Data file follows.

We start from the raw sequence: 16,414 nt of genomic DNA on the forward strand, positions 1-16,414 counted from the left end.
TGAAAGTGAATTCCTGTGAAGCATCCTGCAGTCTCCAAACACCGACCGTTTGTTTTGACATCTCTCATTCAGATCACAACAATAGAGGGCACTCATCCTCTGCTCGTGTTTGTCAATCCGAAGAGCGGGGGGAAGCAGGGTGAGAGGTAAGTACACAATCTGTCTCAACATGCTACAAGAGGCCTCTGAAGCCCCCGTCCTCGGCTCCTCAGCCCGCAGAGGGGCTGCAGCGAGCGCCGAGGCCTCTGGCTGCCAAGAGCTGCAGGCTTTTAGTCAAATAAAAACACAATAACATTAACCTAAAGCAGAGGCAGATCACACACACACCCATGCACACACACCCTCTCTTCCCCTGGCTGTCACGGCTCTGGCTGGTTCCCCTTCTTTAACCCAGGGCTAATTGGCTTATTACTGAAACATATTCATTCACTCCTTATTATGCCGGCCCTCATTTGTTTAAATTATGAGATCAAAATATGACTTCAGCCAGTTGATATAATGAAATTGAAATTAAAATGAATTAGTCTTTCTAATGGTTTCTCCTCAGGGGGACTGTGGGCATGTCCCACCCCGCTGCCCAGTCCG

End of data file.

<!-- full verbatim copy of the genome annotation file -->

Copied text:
We start from the raw sequence: 16,414 nt of genomic DNA on the forward strand, positions 1-16,414 counted from the left end.
TGAAAGTGAATTCCTGTGAAGCATCCTGCAGTCTCCAAACACCGACCGTTTGTTTTGACATCTCTCATTCAGATCACAACAATAGAGGGCACTCATCCTCTGCTCGTGTTTGTCAATCCGAAGAGCGGGGGGAAGCAGGGTGAGAGGTAAGTACACAATCTGTCTCAACATGCTACAAGAGGCCTCTGAAGCCCCCGTCCTCGGCTCCTCAGCCCGCAGAGGGGCTGCAGCGAGCGCCGAGGCCTCTGGCTGCCAAGAGCTGCAGGCTTTTAGTCAAATAAAAACACAATAACATTAACCTAAAGCAGAGGCAGATCACACACACACCCATGCACACACACCCTCTCTTCCCCTGGCTGTCACGGCTCTGGCTGGTTCCCCTTCTTTAACCCAGGGCTAATTGGCTTATTACTGAAACATATTCATTCACTCCTTATTATGCCGGCCCTCATTTGTTTAAATTATGAGATCAAAATATGACTTCAGCCAGTTGATATAATGAAATTGAAATTAAAATGAATTAGTCTTTCTAATGGTTTCTCCTCAGGGGGACTGTGGGCATGTCCCACCCCGCTGCCCAGTCCG